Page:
Aside from the visual presentation though, there’s the matter of flavor. I think the real beauty of a stuffed tomato is what you put inside it. And to be honest, the sky’s the limit. Any manner of meats, cheeses, carbs, and veggies can make for a great stuffed tomato. But there are a few things to keep in mind to keep your tomatoes intact, your stuffing flavorful, and yourself sane.
How to make the stuffing
Stuffing, regardless of where it’s going should hit a few main points. It must be vibrant and delicious, sturdy without being dense, and compliment its container rather than outshine it. This one gets flavor from savory sausage, briny feta cheese, and fresh herbs. You’ll notice though that the amount of all of these things is moderate at best. Reason being is I don’t want any of them to run the whole show. They should work in harmony with the juicy, summer tomato, not flatten it completely.
That being said, every single element should be flavorful in its own right (ie: don’t count on the sausage and feta to take care of everyone else). You should be tasting and seasoning each layer of your dish from spinach to orzo, and everything in between. This will ensure a well balanced and delightful end result, scout’s honor.
How to prep your tomatoes
Firstly, it should be summer when you’re making this. If you’re wearing a sweater and contemplating anything even remotely related to pumpkin then please navigate away from this page (or better yet, bookmark it for sometime in August). Ok, now that that’s out of the way, choose a tomato that’s big enough to stuff (a medium beefsteak is a great choice) and is red, ripe, and heavy for its size, but doesn’t show signs of sagging or softness. Then cut the top off, saw gently around the inside perimeter of the tomato (leaving about a 1/4 inch border and being careful not to pierce through the bottom) and then unceremoniously plunge your fingers into the tomato. Now twist and rip the inside out (gruesome, I know). Finish any extra cleanup with a small spoon. It’s not absolutely necessary to get them looking pristine on the inside. But try to get all the liquidy parts out so they don’t water log your stuffing, and I think it’s pretty obvious that the advantage to more space is duh, more stuffing. But before stuffing meets tomatoes, give them a little S&P…because well, they deserve it.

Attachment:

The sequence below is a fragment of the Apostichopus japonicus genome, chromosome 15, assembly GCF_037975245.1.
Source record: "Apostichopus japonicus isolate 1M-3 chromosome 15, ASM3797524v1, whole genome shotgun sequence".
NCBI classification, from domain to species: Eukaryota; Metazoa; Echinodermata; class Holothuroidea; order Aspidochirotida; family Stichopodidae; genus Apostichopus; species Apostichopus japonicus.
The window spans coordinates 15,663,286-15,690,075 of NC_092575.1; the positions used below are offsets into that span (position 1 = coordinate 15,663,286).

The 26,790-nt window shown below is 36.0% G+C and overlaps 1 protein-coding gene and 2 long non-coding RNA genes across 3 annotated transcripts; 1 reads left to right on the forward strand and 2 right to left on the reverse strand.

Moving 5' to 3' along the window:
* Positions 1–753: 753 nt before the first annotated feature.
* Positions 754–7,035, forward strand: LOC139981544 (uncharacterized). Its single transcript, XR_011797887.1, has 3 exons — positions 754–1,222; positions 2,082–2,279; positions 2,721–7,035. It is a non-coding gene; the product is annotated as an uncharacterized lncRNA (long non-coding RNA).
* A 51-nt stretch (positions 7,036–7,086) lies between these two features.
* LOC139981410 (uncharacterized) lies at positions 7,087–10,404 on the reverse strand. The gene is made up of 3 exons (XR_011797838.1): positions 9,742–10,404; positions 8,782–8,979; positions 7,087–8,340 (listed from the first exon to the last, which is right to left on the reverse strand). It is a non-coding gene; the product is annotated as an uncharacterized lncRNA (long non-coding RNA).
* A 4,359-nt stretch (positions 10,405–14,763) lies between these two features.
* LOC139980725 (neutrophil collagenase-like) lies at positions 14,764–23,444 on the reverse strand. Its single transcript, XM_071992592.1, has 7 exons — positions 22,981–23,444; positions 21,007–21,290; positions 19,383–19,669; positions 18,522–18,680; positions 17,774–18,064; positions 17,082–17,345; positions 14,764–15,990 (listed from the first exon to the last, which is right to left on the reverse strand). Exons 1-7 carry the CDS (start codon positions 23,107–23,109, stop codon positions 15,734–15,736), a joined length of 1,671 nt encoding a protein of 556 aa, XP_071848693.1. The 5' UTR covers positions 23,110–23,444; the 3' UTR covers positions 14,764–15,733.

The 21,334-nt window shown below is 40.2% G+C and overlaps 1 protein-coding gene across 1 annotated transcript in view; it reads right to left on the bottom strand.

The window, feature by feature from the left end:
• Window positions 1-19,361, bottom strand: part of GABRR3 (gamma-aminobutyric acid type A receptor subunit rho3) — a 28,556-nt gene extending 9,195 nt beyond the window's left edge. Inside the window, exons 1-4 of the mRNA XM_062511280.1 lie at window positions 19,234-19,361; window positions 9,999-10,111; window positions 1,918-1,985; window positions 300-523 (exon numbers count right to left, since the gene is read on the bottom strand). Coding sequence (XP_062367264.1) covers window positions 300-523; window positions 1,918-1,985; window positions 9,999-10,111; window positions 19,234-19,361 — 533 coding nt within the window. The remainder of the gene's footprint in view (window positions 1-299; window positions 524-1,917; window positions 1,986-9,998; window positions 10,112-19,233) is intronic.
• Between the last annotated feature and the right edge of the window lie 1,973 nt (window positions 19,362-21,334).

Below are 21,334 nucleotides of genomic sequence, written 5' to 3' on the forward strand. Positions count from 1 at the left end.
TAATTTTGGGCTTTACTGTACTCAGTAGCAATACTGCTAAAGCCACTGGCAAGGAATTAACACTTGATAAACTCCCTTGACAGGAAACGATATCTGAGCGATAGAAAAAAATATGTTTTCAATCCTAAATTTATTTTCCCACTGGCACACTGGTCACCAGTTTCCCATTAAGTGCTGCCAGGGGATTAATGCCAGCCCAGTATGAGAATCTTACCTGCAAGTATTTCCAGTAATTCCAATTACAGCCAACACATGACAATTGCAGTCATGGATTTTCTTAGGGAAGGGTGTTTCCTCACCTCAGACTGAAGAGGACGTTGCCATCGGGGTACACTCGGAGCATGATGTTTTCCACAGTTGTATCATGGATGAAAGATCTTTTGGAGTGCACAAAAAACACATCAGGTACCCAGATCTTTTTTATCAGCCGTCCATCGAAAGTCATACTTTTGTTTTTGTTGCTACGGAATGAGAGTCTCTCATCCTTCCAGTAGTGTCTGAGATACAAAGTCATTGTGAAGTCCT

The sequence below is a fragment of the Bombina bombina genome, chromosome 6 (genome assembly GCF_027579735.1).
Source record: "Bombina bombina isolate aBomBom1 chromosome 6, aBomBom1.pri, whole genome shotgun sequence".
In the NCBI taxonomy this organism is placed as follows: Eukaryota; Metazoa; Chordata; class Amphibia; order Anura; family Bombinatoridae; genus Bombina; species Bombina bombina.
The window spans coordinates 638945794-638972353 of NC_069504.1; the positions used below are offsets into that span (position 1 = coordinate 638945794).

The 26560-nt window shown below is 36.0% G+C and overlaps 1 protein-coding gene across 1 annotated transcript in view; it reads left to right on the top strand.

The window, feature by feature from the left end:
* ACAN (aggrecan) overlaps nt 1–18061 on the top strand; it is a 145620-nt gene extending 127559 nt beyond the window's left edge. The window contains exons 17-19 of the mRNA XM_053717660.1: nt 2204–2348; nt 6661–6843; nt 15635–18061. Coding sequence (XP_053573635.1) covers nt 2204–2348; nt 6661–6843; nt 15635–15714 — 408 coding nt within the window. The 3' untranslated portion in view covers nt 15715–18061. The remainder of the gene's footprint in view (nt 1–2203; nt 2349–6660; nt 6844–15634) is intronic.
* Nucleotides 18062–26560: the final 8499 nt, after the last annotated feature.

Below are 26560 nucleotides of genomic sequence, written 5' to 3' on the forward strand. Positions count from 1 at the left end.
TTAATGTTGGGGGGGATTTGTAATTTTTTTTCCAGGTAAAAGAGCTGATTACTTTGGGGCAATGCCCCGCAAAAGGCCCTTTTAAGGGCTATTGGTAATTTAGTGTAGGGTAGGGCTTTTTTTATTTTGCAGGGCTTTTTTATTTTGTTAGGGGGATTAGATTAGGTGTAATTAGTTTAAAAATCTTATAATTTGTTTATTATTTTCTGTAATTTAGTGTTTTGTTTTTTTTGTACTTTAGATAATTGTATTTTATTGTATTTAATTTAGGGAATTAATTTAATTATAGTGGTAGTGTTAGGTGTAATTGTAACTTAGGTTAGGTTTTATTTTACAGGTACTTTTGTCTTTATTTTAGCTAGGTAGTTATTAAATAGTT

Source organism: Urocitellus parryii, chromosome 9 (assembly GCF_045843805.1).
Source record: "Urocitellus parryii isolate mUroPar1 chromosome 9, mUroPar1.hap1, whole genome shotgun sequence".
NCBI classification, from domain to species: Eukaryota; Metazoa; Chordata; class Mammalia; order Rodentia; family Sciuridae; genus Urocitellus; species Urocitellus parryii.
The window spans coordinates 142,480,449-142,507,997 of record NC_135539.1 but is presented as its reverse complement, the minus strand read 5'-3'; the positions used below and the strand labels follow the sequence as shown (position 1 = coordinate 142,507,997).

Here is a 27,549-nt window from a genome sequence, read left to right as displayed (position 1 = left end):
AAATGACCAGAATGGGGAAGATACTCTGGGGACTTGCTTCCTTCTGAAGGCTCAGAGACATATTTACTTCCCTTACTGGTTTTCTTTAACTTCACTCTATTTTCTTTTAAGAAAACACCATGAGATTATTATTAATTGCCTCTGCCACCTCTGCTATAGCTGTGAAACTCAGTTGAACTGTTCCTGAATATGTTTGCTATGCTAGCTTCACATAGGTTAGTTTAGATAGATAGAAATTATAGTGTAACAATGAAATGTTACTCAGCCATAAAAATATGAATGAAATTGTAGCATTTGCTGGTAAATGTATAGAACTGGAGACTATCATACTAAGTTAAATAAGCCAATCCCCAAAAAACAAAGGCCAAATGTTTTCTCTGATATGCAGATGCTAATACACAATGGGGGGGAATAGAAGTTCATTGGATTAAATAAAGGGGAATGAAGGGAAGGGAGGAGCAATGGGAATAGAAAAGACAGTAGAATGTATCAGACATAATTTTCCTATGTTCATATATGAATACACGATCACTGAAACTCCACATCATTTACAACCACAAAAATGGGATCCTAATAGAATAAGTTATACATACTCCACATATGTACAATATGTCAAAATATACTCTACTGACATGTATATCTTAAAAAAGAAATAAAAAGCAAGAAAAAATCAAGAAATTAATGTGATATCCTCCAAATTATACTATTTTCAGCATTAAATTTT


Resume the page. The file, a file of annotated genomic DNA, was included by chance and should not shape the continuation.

How to finish your stuffed tomatoes
This is not science…stuffing, meet tomatoes. I’m sure you two will be very happy together. Introducing one to the other should not be an anxiety producing feat. But it will be kind of messy. So spoon it in there and mound it high. There’s no need to pack it in super tight though – just get everyone all nice and comfortable and ready for the oven.
To save myself an extra dish to wash I place the tomatoes back in the same skillet where I made the stuffing. Then just pop the whole thing in the oven – no need for covering, water baths, or any of that silly stuff. Also the stuffing itself is already cooked, so you’re really just baking these to soften the tomato and get a little bit of golden brown, crunchy love on the top – which by the way is how you know they’re done.